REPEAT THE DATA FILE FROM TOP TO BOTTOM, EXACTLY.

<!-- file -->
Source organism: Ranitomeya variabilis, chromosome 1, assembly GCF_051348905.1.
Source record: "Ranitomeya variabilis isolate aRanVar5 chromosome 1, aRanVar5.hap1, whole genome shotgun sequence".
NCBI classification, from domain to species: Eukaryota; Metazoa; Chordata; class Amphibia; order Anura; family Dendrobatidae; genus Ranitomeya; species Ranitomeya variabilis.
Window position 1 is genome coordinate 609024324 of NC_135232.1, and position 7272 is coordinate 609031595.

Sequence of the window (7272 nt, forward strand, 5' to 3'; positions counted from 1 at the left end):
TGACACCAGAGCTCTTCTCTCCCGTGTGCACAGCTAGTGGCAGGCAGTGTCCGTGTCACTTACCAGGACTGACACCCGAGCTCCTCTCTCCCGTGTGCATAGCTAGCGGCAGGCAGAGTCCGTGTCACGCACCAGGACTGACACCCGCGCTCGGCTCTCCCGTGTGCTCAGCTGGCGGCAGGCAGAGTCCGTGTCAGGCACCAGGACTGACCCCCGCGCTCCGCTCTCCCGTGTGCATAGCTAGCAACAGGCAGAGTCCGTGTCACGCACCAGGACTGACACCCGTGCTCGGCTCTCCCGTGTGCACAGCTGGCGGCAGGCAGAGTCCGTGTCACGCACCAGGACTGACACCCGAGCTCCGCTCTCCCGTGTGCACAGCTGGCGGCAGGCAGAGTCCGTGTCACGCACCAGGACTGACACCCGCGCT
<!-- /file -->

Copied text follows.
Source organism: Ranitomeya variabilis, chromosome 1, assembly GCF_051348905.1.
Source record: "Ranitomeya variabilis isolate aRanVar5 chromosome 1, aRanVar5.hap1, whole genome shotgun sequence".
NCBI classification, from domain to species: Eukaryota; Metazoa; Chordata; class Amphibia; order Anura; family Dendrobatidae; genus Ranitomeya; species Ranitomeya variabilis.
Window position 1 is genome coordinate 609024324 of NC_135232.1, and position 7272 is coordinate 609031595.

Sequence of the window (7272 nt, forward strand, 5' to 3'; positions counted from 1 at the left end):
TGACACCAGAGCTCTTCTCTCCCGTGTGCACAGCTAGTGGCAGGCAGTGTCCGTGTCACTTACCAGGACTGACACCCGAGCTCCTCTCTCCCGTGTGCATAGCTAGCGGCAGGCAGAGTCCGTGTCACGCACCAGGACTGACACCCGCGCTCGGCTCTCCCGTGTGCTCAGCTGGCGGCAGGCAGAGTCCGTGTCAGGCACCAGGACTGACCCCCGCGCTCCGCTCTCCCGTGTGCATAGCTAGCAACAGGCAGAGTCCGTGTCACGCACCAGGACTGACACCCGTGCTCGGCTCTCCCGTGTGCACAGCTGGCGGCAGGCAGAGTCCGTGTCACGCACCAGGACTGACACCCGAGCTCCGCTCTCCCGTGTGCACAGCTGGCGGCAGGCAGAGTCCGTGTCACGCACCAGGACTGACACCCGCGCT